The long-awaited call for Sibaya has gone out to a grateful nation, which is struggling for leadership and direction. The people look to events like Sibaya and the decisions that come from it as guides for the next few years or months and with the divisions we see in society today, it is especially important for the nation to come to some consensus on where we are going, where we want to go and how we are going to get there.
The expectations going in to Sibaya are extremely high. However, Sibaya is not the forum it once was. The truth is that it is no longer a gathering of every adult fit to travel to Ludzidzini Royal Residence.
Although Acting Ludzidzini Governor TV Mtetwa has pointed out that "Employers are fully aware of what is expected of them when the King summons the nation to the Ludzidzini Royal Residence Cattle Byre," the fact is that Sibaya will be held on a Monday and it has not been declared a holiday.
Employers will therefore lose money from lost productivity if their workers attend Sibaya and so it is reasonable to assume that the employed minority in Swaziland – those who actually pay taxes as opposed to those who live off them – are not going to be well represented at this all-important meeting.
Considering that the majority of the unrest in Swaziland lately has been labour-related, this means that the people attending Sibaya are not necessarily going to be the people hitting the streets in protest – and it is these people who are most desperately asking for direction.
It thus remains to be seen whether or not this year’s Sibaya will be able to provide the answers to the questions that the nation is asking but if it is intended as a forum for every responsible adult in the country, it would have been better to declare Monday a special holiday.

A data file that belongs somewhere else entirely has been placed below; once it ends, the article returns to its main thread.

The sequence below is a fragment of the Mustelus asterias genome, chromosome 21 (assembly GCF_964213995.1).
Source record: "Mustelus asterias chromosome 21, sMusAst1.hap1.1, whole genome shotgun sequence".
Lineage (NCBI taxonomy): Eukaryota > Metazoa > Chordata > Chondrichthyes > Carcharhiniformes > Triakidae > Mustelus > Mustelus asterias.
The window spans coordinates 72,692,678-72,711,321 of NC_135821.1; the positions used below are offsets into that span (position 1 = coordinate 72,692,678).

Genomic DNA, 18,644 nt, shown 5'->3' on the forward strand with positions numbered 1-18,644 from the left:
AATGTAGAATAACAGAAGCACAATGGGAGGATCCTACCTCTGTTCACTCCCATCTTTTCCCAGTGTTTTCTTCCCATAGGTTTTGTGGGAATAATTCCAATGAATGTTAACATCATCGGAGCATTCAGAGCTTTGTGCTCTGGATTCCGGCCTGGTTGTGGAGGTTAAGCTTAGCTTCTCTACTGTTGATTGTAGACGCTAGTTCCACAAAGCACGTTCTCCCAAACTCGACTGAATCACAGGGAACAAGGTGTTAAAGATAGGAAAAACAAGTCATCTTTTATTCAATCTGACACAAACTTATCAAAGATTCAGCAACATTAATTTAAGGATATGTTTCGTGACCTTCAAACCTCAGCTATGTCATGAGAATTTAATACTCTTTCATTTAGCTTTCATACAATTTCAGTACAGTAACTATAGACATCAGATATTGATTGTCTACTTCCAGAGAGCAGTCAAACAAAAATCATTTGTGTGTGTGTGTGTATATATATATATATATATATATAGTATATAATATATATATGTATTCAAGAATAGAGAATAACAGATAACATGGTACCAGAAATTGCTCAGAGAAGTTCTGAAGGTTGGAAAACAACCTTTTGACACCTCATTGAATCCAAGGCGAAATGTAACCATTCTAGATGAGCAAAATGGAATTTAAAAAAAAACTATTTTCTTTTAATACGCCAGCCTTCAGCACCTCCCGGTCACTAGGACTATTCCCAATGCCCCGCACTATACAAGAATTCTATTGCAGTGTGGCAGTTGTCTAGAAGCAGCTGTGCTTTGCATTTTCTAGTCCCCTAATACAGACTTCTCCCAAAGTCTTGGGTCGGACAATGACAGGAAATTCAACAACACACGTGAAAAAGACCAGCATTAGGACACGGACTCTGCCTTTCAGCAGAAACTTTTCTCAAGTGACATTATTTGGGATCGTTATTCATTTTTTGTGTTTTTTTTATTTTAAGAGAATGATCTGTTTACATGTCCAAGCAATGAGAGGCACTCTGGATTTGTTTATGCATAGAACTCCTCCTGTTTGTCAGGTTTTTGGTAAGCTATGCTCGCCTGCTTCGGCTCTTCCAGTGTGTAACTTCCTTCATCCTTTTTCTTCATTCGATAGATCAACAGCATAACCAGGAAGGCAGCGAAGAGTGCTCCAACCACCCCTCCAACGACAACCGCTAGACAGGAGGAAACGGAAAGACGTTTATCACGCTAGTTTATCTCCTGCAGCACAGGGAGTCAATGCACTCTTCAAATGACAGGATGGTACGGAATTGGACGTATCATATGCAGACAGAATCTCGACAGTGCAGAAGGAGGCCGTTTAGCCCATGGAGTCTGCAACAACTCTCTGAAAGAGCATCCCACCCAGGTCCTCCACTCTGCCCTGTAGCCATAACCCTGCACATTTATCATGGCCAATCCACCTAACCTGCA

What’s a ‘criminal’?
Someone who refuses to follow the law is not necessarily a ‘criminal’, but someone who refuses to follow the law and causes direct harm to others, or poses the threat of serious harm, is.
For example, few people would call crossing the street at an unauthorised point - jay-walking - ‘criminal’ in the real sense of the word.
If not following the law was always ‘criminal’ then we would be a nation of criminals (how many people can honestly say they’ve never broken a law even by accident in their whole lives?).
Certain activities such as smoking dagga, drinking unregulated homemade alcohol in public, marrying underage girls or hiring relatives are all sometimes considered ‘cultural’, although a strict interpretation of the law would label them ‘criminal’.
So what makes the teachers ‘criminals’ for protesting their rights, even if it is illegally, which is a point of some debate at the moment?
This is a crucial question, because if the teachers on the ‘Waya Waya’ strike are considered criminals they can be suspended or fired with ease, but if not then the Teaching Service Commission will have a hard time trying to bring these punishments to bear on them without violating the labour laws.
The definition of criminal behaviour is one that needs to be revisited in this country, or at least redefined.
In the USA for example, they differentiate between ‘misdemeanours’ and ‘felonies’, where misdemeanours are the not-so-serious incidents of breaking laws (such as jaywalking) and felonies which are the serious crimes.
The basic difference there is that you can’t go to prison for a misdemeanour but you always do for a felony.
Essentially, here we consider the ‘less serious’ crimes the ones which have a fine option attached; which is most of them. We are a very forgiving nation.
But it is time to define what exactly constitutes ‘criminal’ behaviour, what is better described as ‘wrongdoing’ and what may be repellent to us as individuals but is allowed for by the law and must therefore be tolerated.
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